More than 1,300 seniors will be receiving their high school diplomas at Mountain Pointe and Desert Vista high schools on Thursday, May 18.
And some will be preparing for college with at least some financial help, thanks to scholarships totaling nearly $40 million.
Ceremonies at both schools will be held on their football fields beginning at 7 p.m.
Because parking will likely be a challenge, spectators may want to plan an early arrival.
Mountain Pointe High School will graduate 600 seniors. Its Class of 2017 earned a total $6.6 million in scholarships.
Logan Kenny is valedictorian and Sara Ding is salutatorian.
Logan is heading to Arizona State University’s Barrett, the Honors College as a Presidents Scholar while Sara is bound for the University of California’s Berkeley campus
About 745 seniors are graduating at Desert Vista High with scholarships totaling a whopping $33.3 million.
Four valedictorians have been selected at Desert Vista.
They include: Bobae Johnson, who is bound for Harvard University; Aditya Bollam, who is heading to Berkeley; Dewey Johnson, who will be studying at the Colorado School of Mines; and Rice University-bound Alice Wong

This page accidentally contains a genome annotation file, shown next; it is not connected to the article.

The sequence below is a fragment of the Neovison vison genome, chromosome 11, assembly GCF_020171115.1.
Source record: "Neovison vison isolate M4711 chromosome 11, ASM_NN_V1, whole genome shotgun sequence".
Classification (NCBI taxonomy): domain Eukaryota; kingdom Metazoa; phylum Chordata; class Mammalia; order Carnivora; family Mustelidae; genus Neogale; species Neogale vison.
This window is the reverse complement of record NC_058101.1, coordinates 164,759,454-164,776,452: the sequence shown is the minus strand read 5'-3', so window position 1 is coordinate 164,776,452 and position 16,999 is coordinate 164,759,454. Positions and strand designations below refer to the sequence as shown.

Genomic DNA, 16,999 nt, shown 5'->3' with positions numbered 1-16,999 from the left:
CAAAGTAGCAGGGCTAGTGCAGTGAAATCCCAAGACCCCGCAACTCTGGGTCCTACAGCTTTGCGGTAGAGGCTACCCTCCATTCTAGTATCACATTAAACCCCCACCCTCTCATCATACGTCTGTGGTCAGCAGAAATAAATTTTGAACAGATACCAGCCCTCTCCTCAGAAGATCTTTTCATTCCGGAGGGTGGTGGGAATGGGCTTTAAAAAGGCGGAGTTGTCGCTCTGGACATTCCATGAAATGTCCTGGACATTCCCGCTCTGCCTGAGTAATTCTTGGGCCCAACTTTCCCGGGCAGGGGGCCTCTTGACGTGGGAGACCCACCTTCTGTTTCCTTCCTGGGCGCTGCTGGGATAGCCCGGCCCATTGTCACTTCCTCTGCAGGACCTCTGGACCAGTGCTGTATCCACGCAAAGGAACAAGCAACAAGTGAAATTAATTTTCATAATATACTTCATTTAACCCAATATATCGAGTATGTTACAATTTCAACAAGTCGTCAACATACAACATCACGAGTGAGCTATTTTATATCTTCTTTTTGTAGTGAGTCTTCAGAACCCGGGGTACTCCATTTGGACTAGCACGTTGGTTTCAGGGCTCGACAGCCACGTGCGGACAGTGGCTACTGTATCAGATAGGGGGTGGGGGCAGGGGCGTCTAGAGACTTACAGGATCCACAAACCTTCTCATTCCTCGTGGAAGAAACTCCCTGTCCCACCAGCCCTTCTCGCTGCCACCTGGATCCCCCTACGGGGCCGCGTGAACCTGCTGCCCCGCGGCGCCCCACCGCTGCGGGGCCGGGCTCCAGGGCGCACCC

The district declined an AFN request made last month for detailed information about scholarship winners from the two schools.
However, two of the district’s five National Merit Scholarship winners are from Desert Vista. Both Bobae and Neha Parvathala won the $2,500 awards. Bobae, an accomplished violinist, plans to study law at Harvard while Neha plans to study bioengineering.
Ahwatukee’s other high school, Horizon Honors Secondary, is holding its graduation May 30 at Sun Valley Church in Tempe for 96 seniors.
Valedictorian Ross Wilson plans to attend Butler University in Indianapolis, Indiana, and double-major in recording industry studies and digital media production.
He probably reflected the feelings of many members of Ahwatukee’s Class of 2017 about their upcoming graduation when he said:
“My favorite part of high school was senior year since all of the hard work I had put in to high school was finally paying off in the form of college."